For questions, comments, bug reports, feature requests, submission of modified files, or just to say ‘hi’: petapicovoltron@gmail.com

Project Peta-pico-Voltron

Project Peta-pico-Voltron is an open-source High Voltage Power Supply (HVPS) for low-current application.

And why this name? Well Peta*pico: 1E15*1E-12… Look it’s a kilo Volt!

This HVPS was developed at the Microsystems for Space Technologies Laboratory (LMTS) from the Ecole polytechnique fédérale de Lausanne by Samuel Schlatter and Samuel Rosset, under the direction of Prof. Herbert Shea.

The HVPS has been developed primarily to drive and control Dielectric Elastomer Actuators, which are electrostatic soft transducers that require a high driving voltage at low current. Our aim was to develop a cheap and compact power supply packing a lot of functionalities on a small footprint. We have received inquiries from several research groups to sell them HVPS. However, we don’t have the manpower or infrastructure to assemble and sell devices. Therefore we have decided to release all of the necessary information (PCB layout, software, assembly instructions and user manuals) in the form of an open project in the hope it will be useful to the community. Share and enjoy!

Project Peta-pico-Voltron started in June 2015, with a release to the public as an open-source project in March 2017 during the EAP in-action live demo session at the Electroactive Polymers Actuators and Devices (EAPAD) conference in Portland, Oregon.



Samuel Rosset (ABI/EPFL): Samuel is leading and coordinating the project. He is working on the software side, namely on the firmware for the microcontroller, as well as the graphic user interface. He has developed and programmed the calibreation routines, and taken care of documenting the project on this website. He has recently moved to the Auckland Bioengineering Institute, but is still working on the Peta-pico-voltron project.

Samuel Schlatter (EPFL): Sam is working on the hardware side of the project and has designed the HVPS circuit and PCB. He has established and documented the assembly and testing procedures of the board and has been supervising the engineers who have assembled and tested the first units.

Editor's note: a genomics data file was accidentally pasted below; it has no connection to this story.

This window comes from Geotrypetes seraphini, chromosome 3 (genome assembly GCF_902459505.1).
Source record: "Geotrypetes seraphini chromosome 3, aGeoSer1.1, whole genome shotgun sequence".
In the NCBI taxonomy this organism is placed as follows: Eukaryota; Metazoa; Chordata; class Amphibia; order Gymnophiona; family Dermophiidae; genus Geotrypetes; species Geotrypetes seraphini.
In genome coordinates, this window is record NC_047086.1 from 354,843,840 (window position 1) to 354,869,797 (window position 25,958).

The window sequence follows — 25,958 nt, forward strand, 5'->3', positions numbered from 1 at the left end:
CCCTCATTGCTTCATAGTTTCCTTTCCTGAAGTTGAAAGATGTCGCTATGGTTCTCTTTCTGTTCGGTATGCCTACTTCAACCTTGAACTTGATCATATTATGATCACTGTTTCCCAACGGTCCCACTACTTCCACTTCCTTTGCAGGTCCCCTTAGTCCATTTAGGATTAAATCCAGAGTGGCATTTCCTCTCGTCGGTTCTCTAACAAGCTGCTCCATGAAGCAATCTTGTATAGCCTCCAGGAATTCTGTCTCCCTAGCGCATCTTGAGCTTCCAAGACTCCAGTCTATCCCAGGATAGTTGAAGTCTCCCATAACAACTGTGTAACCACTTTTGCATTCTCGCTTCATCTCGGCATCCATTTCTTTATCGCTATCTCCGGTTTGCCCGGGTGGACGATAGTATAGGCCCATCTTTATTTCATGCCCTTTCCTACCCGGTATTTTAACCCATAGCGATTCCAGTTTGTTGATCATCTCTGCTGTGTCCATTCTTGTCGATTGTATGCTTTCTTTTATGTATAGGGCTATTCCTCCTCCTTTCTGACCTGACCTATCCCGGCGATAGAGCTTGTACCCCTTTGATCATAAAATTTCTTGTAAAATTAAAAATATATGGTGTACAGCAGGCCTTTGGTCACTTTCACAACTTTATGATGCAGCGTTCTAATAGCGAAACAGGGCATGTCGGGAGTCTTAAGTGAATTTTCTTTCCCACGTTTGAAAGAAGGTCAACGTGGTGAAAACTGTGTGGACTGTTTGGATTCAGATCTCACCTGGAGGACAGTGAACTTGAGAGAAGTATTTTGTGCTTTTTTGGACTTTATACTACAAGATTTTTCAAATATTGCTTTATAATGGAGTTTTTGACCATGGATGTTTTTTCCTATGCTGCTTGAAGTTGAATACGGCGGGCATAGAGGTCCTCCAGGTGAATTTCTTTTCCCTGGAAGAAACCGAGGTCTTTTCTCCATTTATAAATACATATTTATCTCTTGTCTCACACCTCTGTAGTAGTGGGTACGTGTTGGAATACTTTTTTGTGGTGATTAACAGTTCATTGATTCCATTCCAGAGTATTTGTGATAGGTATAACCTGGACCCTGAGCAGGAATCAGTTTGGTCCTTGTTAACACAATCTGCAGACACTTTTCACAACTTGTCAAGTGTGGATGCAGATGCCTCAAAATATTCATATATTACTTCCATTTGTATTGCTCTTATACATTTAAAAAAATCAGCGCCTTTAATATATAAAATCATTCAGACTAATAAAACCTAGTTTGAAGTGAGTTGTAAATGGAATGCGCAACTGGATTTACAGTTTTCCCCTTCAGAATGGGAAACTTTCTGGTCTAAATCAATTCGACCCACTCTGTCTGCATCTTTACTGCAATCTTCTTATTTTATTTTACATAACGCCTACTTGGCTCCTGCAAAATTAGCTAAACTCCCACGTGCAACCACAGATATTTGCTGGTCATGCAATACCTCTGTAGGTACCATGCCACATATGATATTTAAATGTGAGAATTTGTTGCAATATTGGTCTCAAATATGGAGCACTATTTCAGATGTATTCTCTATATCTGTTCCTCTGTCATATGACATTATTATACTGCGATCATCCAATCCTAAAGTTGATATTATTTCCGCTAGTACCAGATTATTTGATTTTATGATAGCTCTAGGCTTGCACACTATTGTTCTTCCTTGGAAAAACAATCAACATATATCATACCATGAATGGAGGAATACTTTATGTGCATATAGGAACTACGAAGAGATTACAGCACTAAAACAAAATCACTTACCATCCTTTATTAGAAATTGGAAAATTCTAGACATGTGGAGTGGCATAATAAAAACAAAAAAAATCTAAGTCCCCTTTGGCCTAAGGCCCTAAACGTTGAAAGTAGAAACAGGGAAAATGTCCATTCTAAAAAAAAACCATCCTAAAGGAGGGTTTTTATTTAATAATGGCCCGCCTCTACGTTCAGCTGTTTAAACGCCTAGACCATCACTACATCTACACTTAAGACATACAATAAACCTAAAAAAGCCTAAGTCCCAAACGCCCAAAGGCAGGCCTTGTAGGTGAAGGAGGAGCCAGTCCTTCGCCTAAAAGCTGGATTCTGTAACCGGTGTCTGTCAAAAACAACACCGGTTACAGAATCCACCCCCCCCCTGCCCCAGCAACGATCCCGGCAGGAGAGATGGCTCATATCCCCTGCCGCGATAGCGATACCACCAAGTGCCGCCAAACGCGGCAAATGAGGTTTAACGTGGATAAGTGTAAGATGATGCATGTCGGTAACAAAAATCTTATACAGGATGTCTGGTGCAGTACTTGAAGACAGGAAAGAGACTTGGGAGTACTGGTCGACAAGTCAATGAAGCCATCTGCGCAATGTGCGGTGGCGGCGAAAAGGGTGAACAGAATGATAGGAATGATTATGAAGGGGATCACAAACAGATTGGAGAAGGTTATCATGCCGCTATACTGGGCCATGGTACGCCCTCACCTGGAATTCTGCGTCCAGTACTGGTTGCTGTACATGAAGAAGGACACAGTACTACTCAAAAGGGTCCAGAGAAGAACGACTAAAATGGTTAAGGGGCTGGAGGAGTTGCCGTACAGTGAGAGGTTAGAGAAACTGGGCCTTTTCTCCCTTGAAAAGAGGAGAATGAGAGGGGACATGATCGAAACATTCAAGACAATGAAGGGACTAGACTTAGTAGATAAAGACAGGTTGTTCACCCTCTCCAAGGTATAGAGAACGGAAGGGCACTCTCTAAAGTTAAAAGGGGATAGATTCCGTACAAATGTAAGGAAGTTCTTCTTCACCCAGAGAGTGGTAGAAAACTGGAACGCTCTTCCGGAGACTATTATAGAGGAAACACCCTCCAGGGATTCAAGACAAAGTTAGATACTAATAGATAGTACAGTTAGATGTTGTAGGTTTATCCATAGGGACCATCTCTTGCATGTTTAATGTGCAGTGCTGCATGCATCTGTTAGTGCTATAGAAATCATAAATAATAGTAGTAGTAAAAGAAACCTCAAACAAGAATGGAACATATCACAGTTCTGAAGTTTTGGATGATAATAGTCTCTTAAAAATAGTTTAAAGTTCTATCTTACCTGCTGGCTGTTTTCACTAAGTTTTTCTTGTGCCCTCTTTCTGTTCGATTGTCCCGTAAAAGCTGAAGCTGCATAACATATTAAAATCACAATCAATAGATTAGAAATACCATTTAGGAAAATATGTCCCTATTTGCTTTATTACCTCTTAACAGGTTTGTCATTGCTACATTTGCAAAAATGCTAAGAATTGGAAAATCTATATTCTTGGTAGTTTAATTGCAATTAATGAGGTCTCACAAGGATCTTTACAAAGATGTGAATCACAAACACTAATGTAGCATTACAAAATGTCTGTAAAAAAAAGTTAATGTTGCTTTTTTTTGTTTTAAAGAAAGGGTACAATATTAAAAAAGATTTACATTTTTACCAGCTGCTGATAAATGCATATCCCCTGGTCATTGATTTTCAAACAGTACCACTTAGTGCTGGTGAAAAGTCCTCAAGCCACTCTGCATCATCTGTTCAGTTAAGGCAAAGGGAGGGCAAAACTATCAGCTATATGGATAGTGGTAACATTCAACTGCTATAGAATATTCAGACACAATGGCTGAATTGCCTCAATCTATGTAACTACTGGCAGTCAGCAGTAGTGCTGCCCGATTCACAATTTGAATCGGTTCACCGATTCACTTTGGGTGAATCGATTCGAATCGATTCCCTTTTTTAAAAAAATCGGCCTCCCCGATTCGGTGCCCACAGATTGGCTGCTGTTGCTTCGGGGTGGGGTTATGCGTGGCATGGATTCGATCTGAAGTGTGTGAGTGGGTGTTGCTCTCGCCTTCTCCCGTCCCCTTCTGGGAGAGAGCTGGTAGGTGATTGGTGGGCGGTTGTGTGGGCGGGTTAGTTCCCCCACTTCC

Herbert Shea (EPFL): As head of the LMTS at EPFL, Herbert has been a key support for this project. First by recognising the need to develop such a power supply, due to the lack of commercial products meeting our requirements. But most importantly by allocating financial resources and manpower to turn this idea into a functional product.

Patrin Illenberger (ABI): Patrin has developed the battery charging circuit used for the standalone configuration which comnines the HVPS, a Raspberry Pi, a touch screen and a battery into a single independent package.

Additional help: We wish to thank Mr. Pierre Zenklusen, for his precious help with the assembly and testing of the first generation of HVPS, as well as Mr. Aymeric Schafflützel for the design and assembly of the enclosures.

The project peta-pico-voltron and the hosting of this website have been supported by Prof. Herbert Shea’s Soft Transducers Laboratory at EPFL, Switzerland. The development of the battery management PCB has been supported by Prof. Iain Anderson, the Biomimetics Lab, and the Auckland Bioengineering Institute.


The text and images on this website are published under a Creative Common Attribution Share-alike (CC-BY-SA) license. You are free to copy, share and adapt the contents. You must give appropriate credit to project Peta-pico-Voltron, provide a link to the license, and indicate if changes were made. If you remix, transform, or build upon the material, you must distribute your contributions under the CC-BY-SA license.


The codes and programs are distributed under a GNU General Public License (GNU GPL v3).


The information on this website, the codes, and software are distributed in the hope that they will be useful, but without any waranty; without even the implied warranty of merchantability or fitness for a particular purpose.

High Voltage

The High Voltage Power Supply (HVPS) is capable of producing high voltages. Although the current is limited to a safe value, touching the output can lead to shocks and/or damage to sensitive equipment. The authors decline all liability in the event of improper use, incident linked to the use of the HVPS or damage to equipment.